In my opinion ‘loving yourself’ is having confidence in what you believe in, having confidence in what you say and always knowing and doing what is best for you in all situations. The first two I have started to find a lot easier through the years but doing what’s best for me’is something I and I think a lot of women seriously struggle with. I’m naturally someone who wants to help everyone and I’m always there for people if and when they need me whether it’s emotional support or physical, you can count on me no matter what. But that’s just it ‘no matter what’. Even if I feel as though someone doesn’t care for me, I will still care for them. It shouldn’t be a one sided thing, two people should both be there for each other with no energy-vampire-action going on. After being around vampires who used me for support, I feel so drained and vulnerable to negative emotions and end up exploding at those I care about because I’ve just been drained of all my positive energy. I never realise this until I’m in bed thinking about the day and I always I get upset at myself because while I’ve been busy caring for everyone else I’ve forgotten about the person who matters most in my life: me.

Autumn xo (3)

Thank you so much for reading,

via Day 1|31 Days of Self-Love&Mindfulness — The Weekend Juice

In a World

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In a world of doubt ………..trust
In a world of fear…………mindfulness
In a world of hate ………….love
In a world of ignorance….educate
In a world of  choices……select
In a world of taking ……….give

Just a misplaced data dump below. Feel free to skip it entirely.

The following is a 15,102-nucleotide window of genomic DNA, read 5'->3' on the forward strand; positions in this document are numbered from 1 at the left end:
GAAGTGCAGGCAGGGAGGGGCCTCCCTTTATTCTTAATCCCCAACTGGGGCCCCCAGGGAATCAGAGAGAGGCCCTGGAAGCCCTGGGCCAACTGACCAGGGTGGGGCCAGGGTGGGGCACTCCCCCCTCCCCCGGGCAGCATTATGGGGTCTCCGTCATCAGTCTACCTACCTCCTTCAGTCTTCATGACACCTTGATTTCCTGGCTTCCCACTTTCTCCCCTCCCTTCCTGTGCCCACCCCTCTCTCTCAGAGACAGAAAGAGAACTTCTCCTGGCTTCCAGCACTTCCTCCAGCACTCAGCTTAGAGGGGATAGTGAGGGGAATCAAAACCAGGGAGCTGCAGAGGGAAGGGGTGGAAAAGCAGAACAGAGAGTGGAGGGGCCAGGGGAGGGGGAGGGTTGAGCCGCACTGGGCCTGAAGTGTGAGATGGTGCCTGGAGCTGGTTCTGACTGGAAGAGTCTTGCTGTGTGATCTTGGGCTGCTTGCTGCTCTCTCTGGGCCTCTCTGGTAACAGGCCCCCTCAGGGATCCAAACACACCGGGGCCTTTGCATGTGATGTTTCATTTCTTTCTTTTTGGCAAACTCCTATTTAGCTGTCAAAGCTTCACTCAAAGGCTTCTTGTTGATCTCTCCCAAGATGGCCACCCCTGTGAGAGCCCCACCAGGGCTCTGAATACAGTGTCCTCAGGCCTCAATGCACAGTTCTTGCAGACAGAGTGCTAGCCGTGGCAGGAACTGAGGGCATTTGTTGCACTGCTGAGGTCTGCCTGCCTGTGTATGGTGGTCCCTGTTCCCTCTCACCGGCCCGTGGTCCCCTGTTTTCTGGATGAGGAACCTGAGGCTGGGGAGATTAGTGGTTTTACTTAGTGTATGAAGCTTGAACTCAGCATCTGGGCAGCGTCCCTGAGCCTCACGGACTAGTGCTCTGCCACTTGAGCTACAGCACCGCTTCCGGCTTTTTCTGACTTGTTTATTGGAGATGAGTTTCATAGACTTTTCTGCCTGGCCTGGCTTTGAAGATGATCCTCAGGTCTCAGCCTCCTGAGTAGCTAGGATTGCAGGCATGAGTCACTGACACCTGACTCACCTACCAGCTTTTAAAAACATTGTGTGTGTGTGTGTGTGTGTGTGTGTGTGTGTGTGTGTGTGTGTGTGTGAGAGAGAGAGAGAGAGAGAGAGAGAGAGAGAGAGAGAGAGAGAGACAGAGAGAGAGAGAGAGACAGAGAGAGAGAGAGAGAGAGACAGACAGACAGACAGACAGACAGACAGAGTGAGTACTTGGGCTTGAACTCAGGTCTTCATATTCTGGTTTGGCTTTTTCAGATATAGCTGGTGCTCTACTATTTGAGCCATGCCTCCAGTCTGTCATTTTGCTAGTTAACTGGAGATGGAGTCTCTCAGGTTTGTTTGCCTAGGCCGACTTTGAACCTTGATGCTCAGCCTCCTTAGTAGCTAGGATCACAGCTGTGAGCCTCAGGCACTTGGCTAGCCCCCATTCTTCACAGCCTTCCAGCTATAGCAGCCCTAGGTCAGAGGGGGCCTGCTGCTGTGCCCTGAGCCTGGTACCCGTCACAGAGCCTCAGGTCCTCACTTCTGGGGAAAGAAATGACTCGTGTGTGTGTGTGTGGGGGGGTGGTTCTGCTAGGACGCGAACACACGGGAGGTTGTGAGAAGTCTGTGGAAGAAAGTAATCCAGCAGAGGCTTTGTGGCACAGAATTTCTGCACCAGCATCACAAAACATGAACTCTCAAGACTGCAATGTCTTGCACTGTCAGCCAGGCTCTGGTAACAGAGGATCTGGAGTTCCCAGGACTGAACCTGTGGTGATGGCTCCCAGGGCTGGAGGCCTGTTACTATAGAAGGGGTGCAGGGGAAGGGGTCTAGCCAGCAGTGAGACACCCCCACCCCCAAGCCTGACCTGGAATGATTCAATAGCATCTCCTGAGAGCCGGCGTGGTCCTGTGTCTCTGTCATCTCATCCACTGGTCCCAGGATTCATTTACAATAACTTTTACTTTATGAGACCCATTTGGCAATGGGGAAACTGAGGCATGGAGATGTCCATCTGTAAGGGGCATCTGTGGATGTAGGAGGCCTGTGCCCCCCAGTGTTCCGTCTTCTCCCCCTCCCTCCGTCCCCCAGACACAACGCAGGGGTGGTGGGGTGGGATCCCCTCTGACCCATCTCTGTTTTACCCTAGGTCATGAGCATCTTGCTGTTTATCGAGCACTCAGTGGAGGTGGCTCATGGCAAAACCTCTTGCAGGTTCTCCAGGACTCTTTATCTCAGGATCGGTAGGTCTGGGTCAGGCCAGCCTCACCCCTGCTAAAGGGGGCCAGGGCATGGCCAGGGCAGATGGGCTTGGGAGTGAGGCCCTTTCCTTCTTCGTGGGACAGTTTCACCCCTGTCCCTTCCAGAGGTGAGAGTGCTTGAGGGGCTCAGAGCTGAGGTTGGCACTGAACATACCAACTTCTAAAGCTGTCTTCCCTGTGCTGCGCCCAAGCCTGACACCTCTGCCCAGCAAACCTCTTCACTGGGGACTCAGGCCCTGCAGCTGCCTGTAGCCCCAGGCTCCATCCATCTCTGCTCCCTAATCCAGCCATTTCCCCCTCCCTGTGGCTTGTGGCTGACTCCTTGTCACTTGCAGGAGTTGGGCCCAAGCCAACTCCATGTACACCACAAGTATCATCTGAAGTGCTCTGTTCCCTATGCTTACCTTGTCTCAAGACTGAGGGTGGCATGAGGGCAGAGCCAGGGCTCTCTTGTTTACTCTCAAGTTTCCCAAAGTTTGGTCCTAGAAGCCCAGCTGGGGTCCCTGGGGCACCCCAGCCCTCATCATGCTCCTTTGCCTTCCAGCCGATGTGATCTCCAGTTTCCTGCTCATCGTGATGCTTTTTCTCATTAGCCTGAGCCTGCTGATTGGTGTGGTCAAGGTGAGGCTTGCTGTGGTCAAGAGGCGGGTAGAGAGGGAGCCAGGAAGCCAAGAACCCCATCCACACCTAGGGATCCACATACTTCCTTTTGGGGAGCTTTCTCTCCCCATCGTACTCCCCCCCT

In a world of sorrow………forgive
In a world of curiosity….seek
In a world of hunger ………..feed
In a world of intolerance…..open-mindedness

source: Eddie’s Journal 2010
image: Eddie’s Images, Buddha
revised original post published 2010

In a world of doubt ………..trust In a world of fear…………mindfulness In a world of hate ………….love In a world of ignorance….educate In a world of choices……select In a world of taking ……….give In a world of sorrow………forgive In a world of curiosity….seek In a world of hunger ………..feed In a world of intolerance…..open-mindedness source: Eddie’s Journal […]

via In a World — Eddie Two Hawks

The Power Of Now A guide to spiritual enlightenment by Eckhart Tolle

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The Power Of Now : A guide to spiritual enlightenment by Eckhart Tolle

Thanks to Salman Chatta – Happiness and Beyond for sharing…

“Realise deeply that the present moment is all you have. Make the NOW the primary focus of your life.”

My first time reading this book was just a few months ago. I spent the few weeks afterwards captivated by its’ ideas and how it applied to every moment in my life.

I walked down the same road for the millionth time to reach home, and yet I noticed countless new things about my surroundings. Had I really never noticed that weird looking tree or that huge crack in the road despite living here for 16 years?  It’s surprising how much you notice about the world around you when you’re not caught up in meaningless thoughts about the past or the future.

Eckhart Tolle describes in this masterpiece how every moment that you spend regretting the past, or worrying about the future, is a minute lost.

All of Life is simply a series of Present Moments

Think about it, anything that happened in the past occurred in the present moment just like anything that will happen in the future will also take place in the present moment.

Eckhart teaches that the reason we regret and worry so much is due to how our mind functions. The constant noise in our mind is predominantly to do with 2 things: the past and the future.

This applies to my life as much as the next person’s. If I have an assignment due in 2 weeks time, neither regretting the time I’ve wasted nor being anxious about the heavy workoad I’ve left myself with will help. However, what will help is seeing what can be done right now and getting started.

Consciousness is the Way Out of Pain

Eckhart argues in the Power of Now that the only personal pain we have comes from either identifying ourselves with the past, or a longing for the future. Essentially, he brings up the point that many of us have built up resistance to things we can not change.

We fret constantly about the past and the future, but all we have and will ever have is the present moment.